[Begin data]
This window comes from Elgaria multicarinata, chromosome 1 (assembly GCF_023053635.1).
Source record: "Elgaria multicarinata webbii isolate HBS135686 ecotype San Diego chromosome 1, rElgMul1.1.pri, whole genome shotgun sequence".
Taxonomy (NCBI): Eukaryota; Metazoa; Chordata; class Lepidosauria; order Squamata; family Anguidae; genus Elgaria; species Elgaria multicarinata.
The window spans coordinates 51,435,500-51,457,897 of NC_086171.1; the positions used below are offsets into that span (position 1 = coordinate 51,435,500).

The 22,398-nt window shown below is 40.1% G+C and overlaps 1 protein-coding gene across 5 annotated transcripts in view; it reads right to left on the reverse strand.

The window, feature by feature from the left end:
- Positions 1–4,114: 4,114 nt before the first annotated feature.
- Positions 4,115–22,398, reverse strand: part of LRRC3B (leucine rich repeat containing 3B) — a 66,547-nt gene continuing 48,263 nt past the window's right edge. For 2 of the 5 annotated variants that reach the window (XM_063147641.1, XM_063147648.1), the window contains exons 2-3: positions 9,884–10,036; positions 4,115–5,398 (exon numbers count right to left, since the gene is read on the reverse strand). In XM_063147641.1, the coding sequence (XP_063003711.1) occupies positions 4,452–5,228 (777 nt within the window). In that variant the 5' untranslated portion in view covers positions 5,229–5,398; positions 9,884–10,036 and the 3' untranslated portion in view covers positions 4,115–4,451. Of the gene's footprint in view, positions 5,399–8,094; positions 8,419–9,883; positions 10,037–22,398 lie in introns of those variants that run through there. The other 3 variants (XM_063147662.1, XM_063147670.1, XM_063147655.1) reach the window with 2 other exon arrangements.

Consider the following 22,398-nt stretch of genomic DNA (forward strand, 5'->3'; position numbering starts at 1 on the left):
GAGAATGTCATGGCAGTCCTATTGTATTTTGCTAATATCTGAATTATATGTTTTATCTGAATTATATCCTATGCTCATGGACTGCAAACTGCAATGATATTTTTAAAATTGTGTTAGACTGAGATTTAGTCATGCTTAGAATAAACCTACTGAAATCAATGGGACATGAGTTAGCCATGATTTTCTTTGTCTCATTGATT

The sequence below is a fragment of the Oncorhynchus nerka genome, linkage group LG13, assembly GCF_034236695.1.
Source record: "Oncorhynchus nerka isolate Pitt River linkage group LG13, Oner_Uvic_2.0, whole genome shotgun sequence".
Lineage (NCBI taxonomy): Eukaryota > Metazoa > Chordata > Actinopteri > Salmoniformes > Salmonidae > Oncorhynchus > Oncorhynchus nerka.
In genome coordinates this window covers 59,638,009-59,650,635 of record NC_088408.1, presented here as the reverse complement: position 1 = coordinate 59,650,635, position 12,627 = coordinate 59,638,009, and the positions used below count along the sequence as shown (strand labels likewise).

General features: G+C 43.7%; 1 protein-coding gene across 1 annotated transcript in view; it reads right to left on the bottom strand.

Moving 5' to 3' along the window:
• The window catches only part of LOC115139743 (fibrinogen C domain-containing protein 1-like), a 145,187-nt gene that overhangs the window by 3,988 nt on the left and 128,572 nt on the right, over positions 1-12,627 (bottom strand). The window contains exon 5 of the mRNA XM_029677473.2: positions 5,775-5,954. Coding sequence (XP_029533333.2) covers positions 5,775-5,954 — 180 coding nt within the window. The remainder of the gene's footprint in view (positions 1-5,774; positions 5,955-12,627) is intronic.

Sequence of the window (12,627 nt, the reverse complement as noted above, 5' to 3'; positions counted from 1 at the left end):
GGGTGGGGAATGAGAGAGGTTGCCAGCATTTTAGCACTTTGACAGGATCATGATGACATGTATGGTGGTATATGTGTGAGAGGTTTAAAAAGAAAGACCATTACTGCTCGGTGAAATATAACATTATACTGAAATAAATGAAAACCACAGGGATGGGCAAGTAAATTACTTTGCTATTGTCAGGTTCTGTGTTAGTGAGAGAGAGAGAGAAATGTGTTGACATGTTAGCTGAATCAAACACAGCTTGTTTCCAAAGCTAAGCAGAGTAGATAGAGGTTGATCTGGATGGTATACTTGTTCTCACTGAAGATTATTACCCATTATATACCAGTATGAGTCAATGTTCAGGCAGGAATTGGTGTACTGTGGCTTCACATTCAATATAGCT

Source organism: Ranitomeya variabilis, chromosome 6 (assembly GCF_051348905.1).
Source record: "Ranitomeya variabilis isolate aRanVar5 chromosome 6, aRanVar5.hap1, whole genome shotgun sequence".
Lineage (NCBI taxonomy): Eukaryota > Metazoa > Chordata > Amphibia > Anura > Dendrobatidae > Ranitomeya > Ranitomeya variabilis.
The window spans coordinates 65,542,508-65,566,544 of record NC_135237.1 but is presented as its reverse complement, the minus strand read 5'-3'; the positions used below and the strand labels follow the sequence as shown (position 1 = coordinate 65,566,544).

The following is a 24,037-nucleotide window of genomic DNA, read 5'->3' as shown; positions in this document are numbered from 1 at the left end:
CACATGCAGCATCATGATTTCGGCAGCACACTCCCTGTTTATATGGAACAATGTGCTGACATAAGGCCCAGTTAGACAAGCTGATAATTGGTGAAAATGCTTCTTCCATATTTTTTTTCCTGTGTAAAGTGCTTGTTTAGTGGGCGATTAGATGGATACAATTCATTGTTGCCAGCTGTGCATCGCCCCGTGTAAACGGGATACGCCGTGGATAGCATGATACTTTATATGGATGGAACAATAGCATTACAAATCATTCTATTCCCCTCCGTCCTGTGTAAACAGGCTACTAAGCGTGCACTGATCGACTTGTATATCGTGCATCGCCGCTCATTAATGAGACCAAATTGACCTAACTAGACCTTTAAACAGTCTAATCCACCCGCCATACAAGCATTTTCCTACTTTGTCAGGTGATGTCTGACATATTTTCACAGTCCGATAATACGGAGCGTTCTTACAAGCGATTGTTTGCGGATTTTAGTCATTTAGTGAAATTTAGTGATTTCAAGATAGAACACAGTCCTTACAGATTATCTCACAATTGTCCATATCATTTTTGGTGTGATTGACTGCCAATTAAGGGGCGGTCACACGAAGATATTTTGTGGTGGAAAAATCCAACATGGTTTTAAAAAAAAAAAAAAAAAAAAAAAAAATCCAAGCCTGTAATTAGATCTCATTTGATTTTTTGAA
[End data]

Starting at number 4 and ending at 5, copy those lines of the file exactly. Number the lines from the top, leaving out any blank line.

The window spans coordinates 51,435,500-51,457,897 of NC_086171.1; the positions used below are offsets into that span (position 1 = coordinate 51,435,500).

The 22,398-nt window shown below is 40.1% G+C and overlaps 1 protein-coding gene across 5 annotated transcripts in view; it reads right to left on the reverse strand.